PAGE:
As an Australian, U.S. politics affects me in an indirect, if real way. Yet, I've got to admit, this election has given me more anxiety than any here in Australia. Like many other commentators, I felt that this was America's--and therefore the West's--last chance. I think had the Harridan won, the U.S. would have crossed a precipice from which it would have been impossible to recover. Christian persecution would have ensured and a demographic flood that would have been unleashed that would have drowned what remained of the bourgeois, Middle American culture. America would have remained as a geographical entity but it would have transformed into something altogether unrecognizable. I think many Church leaders realised this as well and there was palpable sense of fear among some. For the first time ever in my memory, when the prayers of the faithful were being offered in my local Catholic church, a "non political" prayer was offered in support of Trump.

This election was THAT important.

Trump's victory was therefore not just a big f**k you to the establishment but a deliverance from what was sure to be a persecution of Christians, the beginning of which was started under the Obama administration. Still there needs to be pause. Whilst we were not pushed over the edge, both the U.S.--and Western Civilisation--still stands at that precipice, and unless the Trump administration actively goes out to destroy the institutional structures which turned against middle America and its cultural foundations, all this election amounts to is a stay of execution.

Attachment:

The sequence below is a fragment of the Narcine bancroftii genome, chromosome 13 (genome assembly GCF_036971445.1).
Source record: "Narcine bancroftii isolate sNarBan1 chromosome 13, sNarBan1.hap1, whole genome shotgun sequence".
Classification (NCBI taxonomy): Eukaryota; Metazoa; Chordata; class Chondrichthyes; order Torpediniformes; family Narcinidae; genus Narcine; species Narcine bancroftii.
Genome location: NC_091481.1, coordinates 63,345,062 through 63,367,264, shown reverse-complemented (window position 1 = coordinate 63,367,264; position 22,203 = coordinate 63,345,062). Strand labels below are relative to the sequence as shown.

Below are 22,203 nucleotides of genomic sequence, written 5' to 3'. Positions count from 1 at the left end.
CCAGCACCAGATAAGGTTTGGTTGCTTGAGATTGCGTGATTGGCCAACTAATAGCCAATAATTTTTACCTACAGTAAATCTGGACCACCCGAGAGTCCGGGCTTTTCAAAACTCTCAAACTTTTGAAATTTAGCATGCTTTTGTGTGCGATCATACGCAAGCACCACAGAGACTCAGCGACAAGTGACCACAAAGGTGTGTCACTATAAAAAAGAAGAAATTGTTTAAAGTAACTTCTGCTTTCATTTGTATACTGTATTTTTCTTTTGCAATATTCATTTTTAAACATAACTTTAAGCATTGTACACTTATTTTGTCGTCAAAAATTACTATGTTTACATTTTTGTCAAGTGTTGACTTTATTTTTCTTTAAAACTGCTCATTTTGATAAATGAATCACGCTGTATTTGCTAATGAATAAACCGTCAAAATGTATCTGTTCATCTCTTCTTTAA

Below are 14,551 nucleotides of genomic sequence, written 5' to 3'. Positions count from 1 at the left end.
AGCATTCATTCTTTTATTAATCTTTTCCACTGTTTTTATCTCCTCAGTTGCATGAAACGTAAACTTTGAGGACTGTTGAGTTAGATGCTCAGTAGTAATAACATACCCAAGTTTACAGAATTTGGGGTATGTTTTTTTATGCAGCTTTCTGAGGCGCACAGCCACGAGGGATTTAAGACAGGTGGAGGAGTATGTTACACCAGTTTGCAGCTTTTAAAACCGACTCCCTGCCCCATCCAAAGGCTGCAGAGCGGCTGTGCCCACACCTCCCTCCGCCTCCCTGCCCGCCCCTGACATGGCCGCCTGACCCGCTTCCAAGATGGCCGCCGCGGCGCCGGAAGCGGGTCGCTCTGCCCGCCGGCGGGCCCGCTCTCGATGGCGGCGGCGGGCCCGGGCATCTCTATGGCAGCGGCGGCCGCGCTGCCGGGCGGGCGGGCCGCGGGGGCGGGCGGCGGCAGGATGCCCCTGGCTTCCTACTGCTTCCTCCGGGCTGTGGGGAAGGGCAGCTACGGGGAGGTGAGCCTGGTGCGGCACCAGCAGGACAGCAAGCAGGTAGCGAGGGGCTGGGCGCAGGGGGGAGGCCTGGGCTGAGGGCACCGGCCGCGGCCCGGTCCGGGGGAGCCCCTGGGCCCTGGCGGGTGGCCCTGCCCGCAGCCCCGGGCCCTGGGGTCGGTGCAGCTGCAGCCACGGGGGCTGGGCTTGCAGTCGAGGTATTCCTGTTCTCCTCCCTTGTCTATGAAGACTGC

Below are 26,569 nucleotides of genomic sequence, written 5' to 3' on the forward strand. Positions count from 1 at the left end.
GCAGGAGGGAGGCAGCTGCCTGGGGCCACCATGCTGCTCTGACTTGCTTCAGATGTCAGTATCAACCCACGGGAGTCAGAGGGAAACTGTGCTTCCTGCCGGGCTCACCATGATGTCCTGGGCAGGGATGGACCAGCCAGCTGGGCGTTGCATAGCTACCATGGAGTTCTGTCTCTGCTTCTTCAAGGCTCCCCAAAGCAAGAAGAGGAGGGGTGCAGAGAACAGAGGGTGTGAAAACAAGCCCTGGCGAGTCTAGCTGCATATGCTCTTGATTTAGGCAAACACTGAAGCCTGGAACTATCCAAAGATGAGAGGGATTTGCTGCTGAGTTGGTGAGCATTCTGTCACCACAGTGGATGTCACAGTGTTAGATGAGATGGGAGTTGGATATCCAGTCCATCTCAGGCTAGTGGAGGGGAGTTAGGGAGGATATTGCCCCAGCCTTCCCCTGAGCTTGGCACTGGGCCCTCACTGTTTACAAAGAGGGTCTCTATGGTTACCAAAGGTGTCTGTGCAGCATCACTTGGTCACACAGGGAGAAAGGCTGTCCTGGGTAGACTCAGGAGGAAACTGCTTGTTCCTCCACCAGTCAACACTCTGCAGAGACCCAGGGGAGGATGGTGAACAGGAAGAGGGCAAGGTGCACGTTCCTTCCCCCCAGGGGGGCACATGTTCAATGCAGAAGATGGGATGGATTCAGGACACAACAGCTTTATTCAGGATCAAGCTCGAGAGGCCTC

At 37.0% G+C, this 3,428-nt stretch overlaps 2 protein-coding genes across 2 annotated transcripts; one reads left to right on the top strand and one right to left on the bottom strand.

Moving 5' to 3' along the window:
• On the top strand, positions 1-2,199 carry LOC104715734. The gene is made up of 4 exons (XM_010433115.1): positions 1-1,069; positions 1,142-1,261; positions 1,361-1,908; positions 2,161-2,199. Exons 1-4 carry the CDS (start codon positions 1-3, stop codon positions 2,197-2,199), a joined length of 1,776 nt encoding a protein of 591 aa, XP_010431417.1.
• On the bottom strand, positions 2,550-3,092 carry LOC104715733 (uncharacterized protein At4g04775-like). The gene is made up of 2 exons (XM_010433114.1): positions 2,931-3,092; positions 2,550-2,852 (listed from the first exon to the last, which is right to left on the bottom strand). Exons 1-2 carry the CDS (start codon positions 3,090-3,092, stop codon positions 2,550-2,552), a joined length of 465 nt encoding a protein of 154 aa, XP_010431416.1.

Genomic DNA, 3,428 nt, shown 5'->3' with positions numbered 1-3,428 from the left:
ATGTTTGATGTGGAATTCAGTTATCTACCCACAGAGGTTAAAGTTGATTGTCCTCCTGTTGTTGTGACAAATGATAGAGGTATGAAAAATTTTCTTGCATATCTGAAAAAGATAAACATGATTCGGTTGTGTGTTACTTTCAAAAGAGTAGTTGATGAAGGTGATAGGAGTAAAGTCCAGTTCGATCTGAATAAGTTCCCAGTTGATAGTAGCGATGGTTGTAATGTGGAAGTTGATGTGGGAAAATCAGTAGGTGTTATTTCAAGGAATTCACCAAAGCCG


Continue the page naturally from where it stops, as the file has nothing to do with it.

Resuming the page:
Sam Francis initially had great hopes for the Reagan Revolution but was dismayed as the enthusiasm and energy of that movement was co-opted and decapitated by the politics and machinations of the managerial state. By the time Reagan left office, the state was bigger, more intrusive and less accountable. Regan, in many ways, built the state structure which was co-opted by the Democratic Left and later used to crush middle America.

Francis recognised that in order for any Middle American Revolution to succeed it had to dismantle the managerial state--insofar as it was feasible--and deliver power back to America's traditional bourgeois class. Failing to do so would simply result in a resumption of persecution with the next turn of the political cycle. Unless the Trump presidency is led and guided, it too risks being a Reagan v2.0. What gives me a lot of hope is Trump's reputation of not forgetting his enemies. He has also been given control of Congress and the House of Representatives.